Toward evening they started back to St. Mary’s, but had not proceeded far when the terrible fact was presented to them that the ice had parted between them and the shore, and the opening was increasing every moment.

The men would be marooned on a pan of ice for the best part of the month, many died, and some would be rescued from the pan of ice by a the schooner Georg S. Fogg on route to Bermuda. The survivors were later transferred to a larger passing steamship, the Nurnberg, on route to Baltimore, Maryland. It was on arrival in Baltimore that a reporter with the Baltimore Sun learned off the plight of the men from St. Mary’s and interviewed the men writing this story.

Andrew Mooney of St. Mary’s interview with the Baltimore Sun

Andrew Mooney a man of thirty six years, with an intelligent and honest countenance, who is among those of the Nuremberg said yesterday (March 28, 1875) that all were neighbors to each other, and nearly all were born in St. Mary’s. He and a number of others have large families, which they supported by fishing in the summer.

Mooney told the Baltimore Sun that when they saw that the ice had parted they realized they were in trouble.

The Baltimore Sun reported:

Consternation seized upon them as they hastened forward, and each threw away his heavy outer clothing as he ran, to be encumbered as little as possible. When the brink of the ice was reached the space of water between them and the shore was half a mile wide, the ice haven broken one mile from the land, and the immense field upon which they stood floating steadily further out to sea.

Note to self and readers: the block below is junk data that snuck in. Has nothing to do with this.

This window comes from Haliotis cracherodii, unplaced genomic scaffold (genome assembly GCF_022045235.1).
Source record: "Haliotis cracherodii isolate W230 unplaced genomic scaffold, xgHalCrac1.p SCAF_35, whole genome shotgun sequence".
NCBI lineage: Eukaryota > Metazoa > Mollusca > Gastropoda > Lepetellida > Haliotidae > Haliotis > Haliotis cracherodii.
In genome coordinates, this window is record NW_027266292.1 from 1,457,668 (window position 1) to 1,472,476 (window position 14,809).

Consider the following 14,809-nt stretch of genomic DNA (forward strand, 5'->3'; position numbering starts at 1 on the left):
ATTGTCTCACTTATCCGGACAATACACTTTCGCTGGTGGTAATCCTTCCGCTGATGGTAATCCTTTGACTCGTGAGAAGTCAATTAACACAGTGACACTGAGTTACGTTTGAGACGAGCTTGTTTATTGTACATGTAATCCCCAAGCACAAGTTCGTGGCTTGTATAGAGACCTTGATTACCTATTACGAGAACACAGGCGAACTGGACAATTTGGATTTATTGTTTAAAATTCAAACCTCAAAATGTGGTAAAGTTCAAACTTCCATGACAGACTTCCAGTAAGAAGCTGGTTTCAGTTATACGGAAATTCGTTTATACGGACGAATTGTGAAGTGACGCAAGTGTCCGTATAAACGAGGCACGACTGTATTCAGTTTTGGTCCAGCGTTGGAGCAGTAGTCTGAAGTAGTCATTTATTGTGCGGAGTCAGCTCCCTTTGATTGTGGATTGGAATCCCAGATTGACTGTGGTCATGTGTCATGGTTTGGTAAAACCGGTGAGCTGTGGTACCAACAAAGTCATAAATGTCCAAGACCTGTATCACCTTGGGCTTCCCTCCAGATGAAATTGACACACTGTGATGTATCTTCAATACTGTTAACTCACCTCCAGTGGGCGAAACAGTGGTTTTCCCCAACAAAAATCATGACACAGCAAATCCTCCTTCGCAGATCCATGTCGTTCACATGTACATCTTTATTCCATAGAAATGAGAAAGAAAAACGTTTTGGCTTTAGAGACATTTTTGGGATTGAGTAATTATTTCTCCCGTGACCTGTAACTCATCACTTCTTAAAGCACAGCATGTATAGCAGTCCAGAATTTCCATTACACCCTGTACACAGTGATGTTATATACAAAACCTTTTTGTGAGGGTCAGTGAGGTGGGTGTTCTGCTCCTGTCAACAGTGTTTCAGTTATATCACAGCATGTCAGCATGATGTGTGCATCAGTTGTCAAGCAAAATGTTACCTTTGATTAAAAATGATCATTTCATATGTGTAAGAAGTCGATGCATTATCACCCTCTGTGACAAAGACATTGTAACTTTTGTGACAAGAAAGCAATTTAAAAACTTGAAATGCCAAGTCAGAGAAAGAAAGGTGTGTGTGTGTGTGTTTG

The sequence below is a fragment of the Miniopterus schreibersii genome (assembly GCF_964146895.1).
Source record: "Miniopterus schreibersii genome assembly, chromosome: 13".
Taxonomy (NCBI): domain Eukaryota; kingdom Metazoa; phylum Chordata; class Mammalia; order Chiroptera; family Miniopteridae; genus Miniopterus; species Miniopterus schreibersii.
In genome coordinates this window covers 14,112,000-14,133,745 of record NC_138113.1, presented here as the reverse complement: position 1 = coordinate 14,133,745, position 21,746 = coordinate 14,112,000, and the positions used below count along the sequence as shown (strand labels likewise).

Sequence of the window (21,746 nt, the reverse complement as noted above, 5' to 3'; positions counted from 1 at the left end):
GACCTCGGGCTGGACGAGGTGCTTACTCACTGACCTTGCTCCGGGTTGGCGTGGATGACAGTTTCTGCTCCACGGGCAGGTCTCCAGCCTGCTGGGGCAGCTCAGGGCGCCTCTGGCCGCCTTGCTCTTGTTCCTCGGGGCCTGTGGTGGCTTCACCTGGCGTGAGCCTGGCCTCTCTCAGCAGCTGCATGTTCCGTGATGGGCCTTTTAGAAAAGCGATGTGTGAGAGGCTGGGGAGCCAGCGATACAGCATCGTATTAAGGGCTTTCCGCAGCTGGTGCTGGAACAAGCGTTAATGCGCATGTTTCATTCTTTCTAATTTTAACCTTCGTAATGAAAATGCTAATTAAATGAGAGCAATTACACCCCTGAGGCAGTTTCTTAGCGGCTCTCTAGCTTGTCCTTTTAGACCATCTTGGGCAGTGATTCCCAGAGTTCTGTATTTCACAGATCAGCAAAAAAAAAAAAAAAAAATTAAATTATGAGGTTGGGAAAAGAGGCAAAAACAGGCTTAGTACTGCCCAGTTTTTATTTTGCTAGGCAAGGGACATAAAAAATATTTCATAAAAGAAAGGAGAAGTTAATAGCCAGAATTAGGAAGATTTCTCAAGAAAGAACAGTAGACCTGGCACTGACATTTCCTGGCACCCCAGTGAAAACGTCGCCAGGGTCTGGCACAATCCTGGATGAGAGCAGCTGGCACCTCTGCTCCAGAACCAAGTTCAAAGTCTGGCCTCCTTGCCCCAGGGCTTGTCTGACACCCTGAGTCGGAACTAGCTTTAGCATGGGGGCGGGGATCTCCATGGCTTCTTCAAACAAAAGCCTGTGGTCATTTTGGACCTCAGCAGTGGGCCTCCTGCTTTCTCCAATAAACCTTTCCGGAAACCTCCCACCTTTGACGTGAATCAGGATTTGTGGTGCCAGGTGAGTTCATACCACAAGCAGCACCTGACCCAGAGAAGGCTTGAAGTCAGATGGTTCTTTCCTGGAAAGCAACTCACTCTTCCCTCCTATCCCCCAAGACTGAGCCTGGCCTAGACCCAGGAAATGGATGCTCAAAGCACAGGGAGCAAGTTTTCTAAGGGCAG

It was now quite dark, the party was exhausted and half-clad and they prepared for the terrible cold which soon set in. At first it rained until they were all wet to the skin. The rain then turned to sleet and snow, the wind veered to the northward, and the cold became intense, the fierce blast of the wind cutting them to the bone.

Then began the effort for life, the men stamping their feet, running madly about, and the more sturdy encouraging the weak and faltering. The cold still increased, as Mooney says, it had reached a degree of intensity not equaled before in that latitude this winter.

“When morning dawned several corpses were counted …”

At midnight the cold and exhaustion began to tell upon the doomed ones in the little party. First one and then another of them would lie down saying he could not go any further. The others would pick them up and try to keep them on their feet but after reeling for a short distance like drunken men they would fall senseless upon the ice and die without a struggle. Those able to keep their feet had enough to keep themselves from falling into fatal lethargy and with sad hearts each victim was left to his fate. Father or son or brother saw each other fall and were powerless to help. When morning dawned several corpses were counted at intervals along the ice and of the remainder none could tell who was to be the next victim.

On that terrible night, March 2, the boy and other delicate ones were placed in the middle of the throng as they stood or moved about and thus secured some shelter.

A field of ice twenty feet square floated near the brink of the ice in the open water, upon which nine of them got, hoping that it would float toward the shore ice and they could thus save themselves. When it had floated three hundredyards from the ice, upon which their comrades stood it groundeed, and the unfortunates remained upon it for three days and nights, during which time six of them died, the other three being picked up by the schooner Georg S. Fogg on the 6th March.